August 23, 2014

The Journey to America: Armenian Immigrant to Utah

Introduction to our series on Immigrant Success Stories

 

After initially arriving in the UK one year ago, I was amazed that a socialist country could be such a decent place to live. Why did my ancestors leave their countries to come to the US? Sure, some came to join the Kingdom of Zion, but what is so special about the US that made them decide to leave behind their homeland, friends, relatives and start entirely new lives in a foreign land? It’s a good question to ponder, with our country’s current financial turmoil and political problems.

Transatlantic ship landing in Ellis Island. A nine day voyage in 1918.

Three quarters of my ancestors are from England, Sweden and Switzerland, the other quarter is Armenian. The commonality among all of them is that they wanted to live in a place where their hard work, success and earnings would not be taken and squandered by governments.

The story of my great-grandmother is one of the stories I think about when I feel my life is tough. I have never had trials compared to those she went through. If I feel persecuted by my family due, for example, to my love of craft beer, I realize I actually have it quite good compared to my great-grandmother. This is her story.

When religious tensions began in Armenia, my great-grandfather sent his oldest son to the US to see if the family could possibly relocate, but before the family could immigrate, my grandmother’s siblings and parents were taken captive and eventually murdered. The Turkish government committed genocide against the Armenians just prior to WW I.

My great-grandmother survived because she was left for dead after falling behind on a death march where the destination would have been a mass grave. She was rescued by a man she called “the Governor.” She was sent to an orphanage on the island of Cyprus. She managed to locate her one surviving brother in Utah who paid for her passage across the Atlantic.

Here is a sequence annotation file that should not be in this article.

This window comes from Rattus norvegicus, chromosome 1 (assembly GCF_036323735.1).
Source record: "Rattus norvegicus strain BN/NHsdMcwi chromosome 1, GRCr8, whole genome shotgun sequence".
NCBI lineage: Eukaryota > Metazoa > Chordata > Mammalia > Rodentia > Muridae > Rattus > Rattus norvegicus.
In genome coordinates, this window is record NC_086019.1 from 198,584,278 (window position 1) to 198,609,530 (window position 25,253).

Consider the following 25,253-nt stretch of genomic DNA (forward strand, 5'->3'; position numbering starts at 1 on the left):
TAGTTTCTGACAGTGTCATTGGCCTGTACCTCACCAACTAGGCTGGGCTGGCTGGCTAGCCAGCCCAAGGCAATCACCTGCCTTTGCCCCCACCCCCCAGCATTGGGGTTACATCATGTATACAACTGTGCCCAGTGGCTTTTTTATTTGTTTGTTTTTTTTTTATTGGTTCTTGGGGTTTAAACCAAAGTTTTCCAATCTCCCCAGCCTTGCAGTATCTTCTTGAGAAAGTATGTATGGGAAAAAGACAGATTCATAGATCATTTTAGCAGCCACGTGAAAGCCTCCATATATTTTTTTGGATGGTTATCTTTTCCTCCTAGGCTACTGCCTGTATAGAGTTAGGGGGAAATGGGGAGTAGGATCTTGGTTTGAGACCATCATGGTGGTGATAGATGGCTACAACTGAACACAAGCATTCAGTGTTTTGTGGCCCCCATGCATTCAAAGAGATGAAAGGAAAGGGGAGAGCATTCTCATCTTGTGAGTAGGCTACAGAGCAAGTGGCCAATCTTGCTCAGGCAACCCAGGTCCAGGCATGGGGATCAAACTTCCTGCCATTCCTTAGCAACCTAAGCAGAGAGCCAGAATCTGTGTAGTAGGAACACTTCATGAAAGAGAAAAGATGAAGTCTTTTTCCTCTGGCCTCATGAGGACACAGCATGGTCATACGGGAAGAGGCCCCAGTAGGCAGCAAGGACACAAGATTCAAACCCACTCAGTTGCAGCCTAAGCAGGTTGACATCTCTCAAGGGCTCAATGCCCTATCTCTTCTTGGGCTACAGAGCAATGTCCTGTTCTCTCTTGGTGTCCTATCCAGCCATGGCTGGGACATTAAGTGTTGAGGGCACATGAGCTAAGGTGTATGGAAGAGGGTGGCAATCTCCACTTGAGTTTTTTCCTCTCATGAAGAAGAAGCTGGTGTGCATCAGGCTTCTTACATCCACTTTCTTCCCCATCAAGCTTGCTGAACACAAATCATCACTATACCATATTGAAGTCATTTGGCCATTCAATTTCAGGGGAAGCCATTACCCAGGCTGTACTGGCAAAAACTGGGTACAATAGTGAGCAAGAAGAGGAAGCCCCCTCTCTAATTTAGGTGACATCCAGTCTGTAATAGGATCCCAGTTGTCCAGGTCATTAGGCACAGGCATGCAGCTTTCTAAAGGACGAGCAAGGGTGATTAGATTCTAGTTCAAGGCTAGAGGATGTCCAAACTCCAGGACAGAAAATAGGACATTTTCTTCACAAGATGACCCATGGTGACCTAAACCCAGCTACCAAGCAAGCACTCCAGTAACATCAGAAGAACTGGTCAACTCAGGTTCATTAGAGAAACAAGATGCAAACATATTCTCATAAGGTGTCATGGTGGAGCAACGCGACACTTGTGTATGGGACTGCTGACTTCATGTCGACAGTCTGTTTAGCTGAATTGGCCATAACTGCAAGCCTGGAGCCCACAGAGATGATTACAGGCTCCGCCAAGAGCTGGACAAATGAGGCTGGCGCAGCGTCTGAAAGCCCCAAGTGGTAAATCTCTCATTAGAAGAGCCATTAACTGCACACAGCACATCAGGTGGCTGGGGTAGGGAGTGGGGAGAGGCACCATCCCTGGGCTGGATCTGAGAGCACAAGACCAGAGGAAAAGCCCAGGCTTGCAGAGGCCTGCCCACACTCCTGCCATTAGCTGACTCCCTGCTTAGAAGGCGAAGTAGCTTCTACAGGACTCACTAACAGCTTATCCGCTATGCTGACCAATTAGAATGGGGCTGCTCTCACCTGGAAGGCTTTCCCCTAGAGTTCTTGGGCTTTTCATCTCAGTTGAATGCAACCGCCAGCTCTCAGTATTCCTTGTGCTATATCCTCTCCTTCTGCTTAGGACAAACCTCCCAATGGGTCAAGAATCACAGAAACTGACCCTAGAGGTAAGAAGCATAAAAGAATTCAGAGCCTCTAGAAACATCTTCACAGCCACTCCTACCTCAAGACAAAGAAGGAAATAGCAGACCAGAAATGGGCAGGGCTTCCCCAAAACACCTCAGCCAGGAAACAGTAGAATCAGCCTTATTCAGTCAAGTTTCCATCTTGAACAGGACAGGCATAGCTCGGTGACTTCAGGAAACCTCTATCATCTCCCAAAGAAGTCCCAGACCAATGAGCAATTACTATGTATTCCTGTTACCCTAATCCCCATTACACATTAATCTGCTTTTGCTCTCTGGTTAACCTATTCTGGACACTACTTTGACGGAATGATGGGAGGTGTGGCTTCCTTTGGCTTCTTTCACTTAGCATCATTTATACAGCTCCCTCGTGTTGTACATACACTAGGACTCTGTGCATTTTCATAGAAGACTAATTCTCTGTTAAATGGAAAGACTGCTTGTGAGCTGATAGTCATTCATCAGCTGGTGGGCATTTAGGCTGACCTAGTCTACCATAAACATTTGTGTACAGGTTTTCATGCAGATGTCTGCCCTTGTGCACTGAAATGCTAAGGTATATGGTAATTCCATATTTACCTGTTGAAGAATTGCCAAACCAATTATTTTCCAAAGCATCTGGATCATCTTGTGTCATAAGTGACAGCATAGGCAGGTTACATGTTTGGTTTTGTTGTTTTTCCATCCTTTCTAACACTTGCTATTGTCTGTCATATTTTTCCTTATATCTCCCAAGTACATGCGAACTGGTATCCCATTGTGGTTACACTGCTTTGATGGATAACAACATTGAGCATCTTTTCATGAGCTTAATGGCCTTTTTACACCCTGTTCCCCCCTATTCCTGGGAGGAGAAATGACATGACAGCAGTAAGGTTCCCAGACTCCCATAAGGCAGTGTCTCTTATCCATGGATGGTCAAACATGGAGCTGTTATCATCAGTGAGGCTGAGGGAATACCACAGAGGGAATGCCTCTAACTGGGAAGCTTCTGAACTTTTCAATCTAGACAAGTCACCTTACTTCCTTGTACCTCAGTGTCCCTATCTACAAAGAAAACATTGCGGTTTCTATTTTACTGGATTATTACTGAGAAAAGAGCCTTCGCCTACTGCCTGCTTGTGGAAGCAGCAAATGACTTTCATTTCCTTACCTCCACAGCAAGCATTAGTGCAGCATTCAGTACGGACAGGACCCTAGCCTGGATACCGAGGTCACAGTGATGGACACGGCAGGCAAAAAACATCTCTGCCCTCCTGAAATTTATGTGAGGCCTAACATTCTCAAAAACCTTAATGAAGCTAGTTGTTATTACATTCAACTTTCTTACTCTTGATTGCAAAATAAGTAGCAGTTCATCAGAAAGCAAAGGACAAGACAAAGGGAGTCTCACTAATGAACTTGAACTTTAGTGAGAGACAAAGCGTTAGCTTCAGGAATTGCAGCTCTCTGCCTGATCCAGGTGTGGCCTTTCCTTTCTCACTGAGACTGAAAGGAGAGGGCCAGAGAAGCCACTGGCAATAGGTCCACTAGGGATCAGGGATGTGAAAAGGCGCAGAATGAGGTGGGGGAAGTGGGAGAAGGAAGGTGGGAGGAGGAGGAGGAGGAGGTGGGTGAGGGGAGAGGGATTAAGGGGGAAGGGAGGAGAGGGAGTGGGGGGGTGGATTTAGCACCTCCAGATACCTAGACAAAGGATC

When Takoohie arrived on Ellis Island in 1912, the border agent asked her to say her name slowly so he could translate it into English, “Ta — koo– hee,” she said. Takoohie is the spelling he chose. This unusual spelling and name remained with her for life. Witnessing the ledger, the brutal reality of her tragic life, which still according to Turkish official accounts, never happened—rang true.The world is an ugly place, and the US is special because there simply isn’t any other place so willing to accept immigrants who have suffered.

“Keep ancient lands, your storied pomp!” cries she
With silent lips. “Give me your tired, your poor,
Your huddled masses yearning to breathe free,
The wretched refuse of your teeming shore.
Send these, the homeless, tempest-tost to me,
I lift my lamp beside the golden door!”

—Emma Lazarus

This poem engraved on the base of the Statue of Liberty spoke perfectly to my great-grandma.

Shortly after arrival, Takoohie married Nishan Markosian. Immediately they began having children, a total of nine, seven of which survived to adulthood. Takoohie and Nishan built their retirement savings and acquired small rental properties. All of their children understood the value of hard work and became successful in their own right, never forgetting the lives of sacrifice that their parents made for them to secure a better future.

There are thousands of immigrant narratives similar to my great-grandma’s story. Millions of immigrants have come here seeking refuge. When my ancestors arrived, the US had an “open-border policy.” Anyone could become a citizen as long as they weren’t a polygamist or an anarchist.

This isn’t the case now, nor is it at all simple to enter or gain citizenship in any western country. This results from our need to protect the collective welfare states which are going bankrupt world-wide.

My initial amazement of all of the “storied pomp” of the UK wore off when I was denied a visa, despite my wife having both a professional job and a visa. Contrast this with our country.
The US is set apart from the rest of the western world for the past 200 years due to both our acceptance of immigrants and our vibrant free market.
Success or failure, this is the place where immigrants come to do big things. There are some very hard working second, third and forth generation Americans, but many have forgotten the sacrifices their immigrant ancestors went through to secure their future.

The US has stood apart in the ability of our immigrants to climb the socioeconomic ladder by virtue of hard work. There are all sorts of problems plaguing legal immigration today. Still, our acceptance of “huddled masses yearning to breathe free” is alive.In the next three issues of Utah Stories we will be sharing a few such stories with our readers. §

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